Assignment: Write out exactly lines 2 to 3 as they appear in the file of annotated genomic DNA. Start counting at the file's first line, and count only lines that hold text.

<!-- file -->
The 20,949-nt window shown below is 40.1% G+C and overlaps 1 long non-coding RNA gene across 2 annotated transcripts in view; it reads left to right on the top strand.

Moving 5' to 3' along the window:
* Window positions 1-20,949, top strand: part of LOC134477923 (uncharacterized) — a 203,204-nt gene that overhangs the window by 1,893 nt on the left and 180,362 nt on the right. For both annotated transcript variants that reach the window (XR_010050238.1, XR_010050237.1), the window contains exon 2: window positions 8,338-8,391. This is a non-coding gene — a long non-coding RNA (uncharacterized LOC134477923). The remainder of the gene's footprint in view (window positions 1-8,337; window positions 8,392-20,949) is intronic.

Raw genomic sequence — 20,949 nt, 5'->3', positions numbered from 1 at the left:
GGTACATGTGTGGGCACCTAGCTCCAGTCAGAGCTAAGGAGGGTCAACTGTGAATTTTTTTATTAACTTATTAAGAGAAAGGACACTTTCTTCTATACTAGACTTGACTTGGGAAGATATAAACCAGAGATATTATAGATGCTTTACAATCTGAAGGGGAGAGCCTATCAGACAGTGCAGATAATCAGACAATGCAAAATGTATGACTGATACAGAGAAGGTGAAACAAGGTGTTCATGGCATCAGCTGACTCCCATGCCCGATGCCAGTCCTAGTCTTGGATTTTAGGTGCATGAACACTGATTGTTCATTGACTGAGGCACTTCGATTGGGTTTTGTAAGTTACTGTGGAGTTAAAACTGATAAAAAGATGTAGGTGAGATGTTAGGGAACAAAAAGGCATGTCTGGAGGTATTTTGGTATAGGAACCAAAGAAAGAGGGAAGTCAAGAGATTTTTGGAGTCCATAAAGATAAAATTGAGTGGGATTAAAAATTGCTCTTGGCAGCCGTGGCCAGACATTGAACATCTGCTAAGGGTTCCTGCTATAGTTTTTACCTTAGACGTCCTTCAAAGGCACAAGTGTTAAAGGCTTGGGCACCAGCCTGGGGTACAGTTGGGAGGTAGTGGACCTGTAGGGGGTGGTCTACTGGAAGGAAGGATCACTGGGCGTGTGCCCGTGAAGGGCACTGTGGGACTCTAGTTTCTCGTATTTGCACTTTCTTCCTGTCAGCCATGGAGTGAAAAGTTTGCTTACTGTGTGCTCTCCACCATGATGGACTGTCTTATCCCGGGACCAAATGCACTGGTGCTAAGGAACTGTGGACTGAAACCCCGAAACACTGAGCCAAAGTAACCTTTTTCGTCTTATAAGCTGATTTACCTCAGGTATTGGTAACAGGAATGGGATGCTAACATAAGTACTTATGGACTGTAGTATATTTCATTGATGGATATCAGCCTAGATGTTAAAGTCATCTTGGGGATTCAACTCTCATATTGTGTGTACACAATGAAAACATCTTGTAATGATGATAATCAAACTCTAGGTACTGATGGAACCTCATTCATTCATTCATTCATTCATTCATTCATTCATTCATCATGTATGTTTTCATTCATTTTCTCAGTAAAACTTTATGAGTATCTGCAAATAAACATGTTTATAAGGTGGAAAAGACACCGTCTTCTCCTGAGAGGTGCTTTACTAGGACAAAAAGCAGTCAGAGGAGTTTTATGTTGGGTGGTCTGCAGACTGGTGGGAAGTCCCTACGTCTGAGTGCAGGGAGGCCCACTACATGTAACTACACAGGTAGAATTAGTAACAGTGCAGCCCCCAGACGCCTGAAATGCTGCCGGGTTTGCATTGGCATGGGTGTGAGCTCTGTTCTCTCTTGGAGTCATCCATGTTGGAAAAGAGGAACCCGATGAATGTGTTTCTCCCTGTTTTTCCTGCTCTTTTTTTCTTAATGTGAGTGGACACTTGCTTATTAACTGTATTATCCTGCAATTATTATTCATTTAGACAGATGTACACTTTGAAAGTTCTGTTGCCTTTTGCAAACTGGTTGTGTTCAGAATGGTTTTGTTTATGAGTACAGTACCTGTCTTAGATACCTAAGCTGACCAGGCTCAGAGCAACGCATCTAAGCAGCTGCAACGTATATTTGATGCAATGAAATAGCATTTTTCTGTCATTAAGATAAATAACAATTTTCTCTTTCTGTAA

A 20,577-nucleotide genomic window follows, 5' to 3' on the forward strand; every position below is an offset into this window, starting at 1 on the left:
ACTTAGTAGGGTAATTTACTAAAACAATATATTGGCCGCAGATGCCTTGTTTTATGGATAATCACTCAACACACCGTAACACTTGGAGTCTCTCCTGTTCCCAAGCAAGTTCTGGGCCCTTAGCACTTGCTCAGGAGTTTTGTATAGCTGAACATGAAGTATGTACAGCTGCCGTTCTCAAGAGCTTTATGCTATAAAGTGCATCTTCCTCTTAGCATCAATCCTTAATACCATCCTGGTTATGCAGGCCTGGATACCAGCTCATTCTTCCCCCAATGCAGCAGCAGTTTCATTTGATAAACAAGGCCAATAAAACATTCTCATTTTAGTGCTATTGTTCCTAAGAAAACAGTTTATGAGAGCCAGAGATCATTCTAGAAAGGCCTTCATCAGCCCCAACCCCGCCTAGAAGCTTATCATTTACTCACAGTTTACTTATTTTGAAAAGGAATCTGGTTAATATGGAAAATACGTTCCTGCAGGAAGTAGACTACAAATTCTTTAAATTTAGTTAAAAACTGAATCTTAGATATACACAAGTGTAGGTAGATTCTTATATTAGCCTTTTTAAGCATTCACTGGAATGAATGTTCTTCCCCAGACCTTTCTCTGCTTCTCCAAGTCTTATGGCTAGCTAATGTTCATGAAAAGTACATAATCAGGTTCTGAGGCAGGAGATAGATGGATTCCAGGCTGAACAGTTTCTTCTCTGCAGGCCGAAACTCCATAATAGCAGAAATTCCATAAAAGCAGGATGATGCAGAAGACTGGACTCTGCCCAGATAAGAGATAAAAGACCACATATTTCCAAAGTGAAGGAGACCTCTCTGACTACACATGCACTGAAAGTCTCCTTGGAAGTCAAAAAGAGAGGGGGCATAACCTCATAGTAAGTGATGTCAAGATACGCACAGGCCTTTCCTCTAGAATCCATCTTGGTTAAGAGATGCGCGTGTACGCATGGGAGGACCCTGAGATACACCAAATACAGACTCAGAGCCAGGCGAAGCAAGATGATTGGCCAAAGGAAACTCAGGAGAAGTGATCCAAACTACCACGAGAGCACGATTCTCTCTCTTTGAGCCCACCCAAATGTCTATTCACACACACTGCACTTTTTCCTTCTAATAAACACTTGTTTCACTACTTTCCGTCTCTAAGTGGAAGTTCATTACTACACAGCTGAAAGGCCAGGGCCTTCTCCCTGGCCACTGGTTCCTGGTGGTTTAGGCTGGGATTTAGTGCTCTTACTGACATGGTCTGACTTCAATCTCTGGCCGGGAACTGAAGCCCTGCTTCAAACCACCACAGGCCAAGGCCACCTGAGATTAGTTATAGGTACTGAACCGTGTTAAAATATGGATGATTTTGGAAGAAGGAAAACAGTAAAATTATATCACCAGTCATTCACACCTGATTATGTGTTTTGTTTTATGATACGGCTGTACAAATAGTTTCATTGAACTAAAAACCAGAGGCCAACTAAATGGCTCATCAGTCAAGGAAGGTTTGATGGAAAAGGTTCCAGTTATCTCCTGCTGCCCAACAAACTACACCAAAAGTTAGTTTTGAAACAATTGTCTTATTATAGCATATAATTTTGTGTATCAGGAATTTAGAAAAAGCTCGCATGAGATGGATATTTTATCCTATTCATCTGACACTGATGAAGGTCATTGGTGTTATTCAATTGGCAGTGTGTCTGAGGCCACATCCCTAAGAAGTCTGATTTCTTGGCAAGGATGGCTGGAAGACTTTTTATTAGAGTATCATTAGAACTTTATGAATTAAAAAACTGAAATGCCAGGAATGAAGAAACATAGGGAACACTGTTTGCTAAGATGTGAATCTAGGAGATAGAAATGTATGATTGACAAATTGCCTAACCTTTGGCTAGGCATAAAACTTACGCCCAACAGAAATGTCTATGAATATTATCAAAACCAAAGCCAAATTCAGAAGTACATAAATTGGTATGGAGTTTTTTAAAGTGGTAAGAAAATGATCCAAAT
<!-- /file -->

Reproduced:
Moving 5' to 3' along the window:
* Window positions 1-20,949, top strand: part of LOC134477923 (uncharacterized) — a 203,204-nt gene that overhangs the window by 1,893 nt on the left and 180,362 nt on the right. For both annotated transcript variants that reach the window (XR_010050238.1, XR_010050237.1), the window contains exon 2: window positions 8,338-8,391. This is a non-coding gene — a long non-coding RNA (uncharacterized LOC134477923). The remainder of the gene's footprint in view (window positions 1-8,337; window positions 8,392-20,949) is intronic.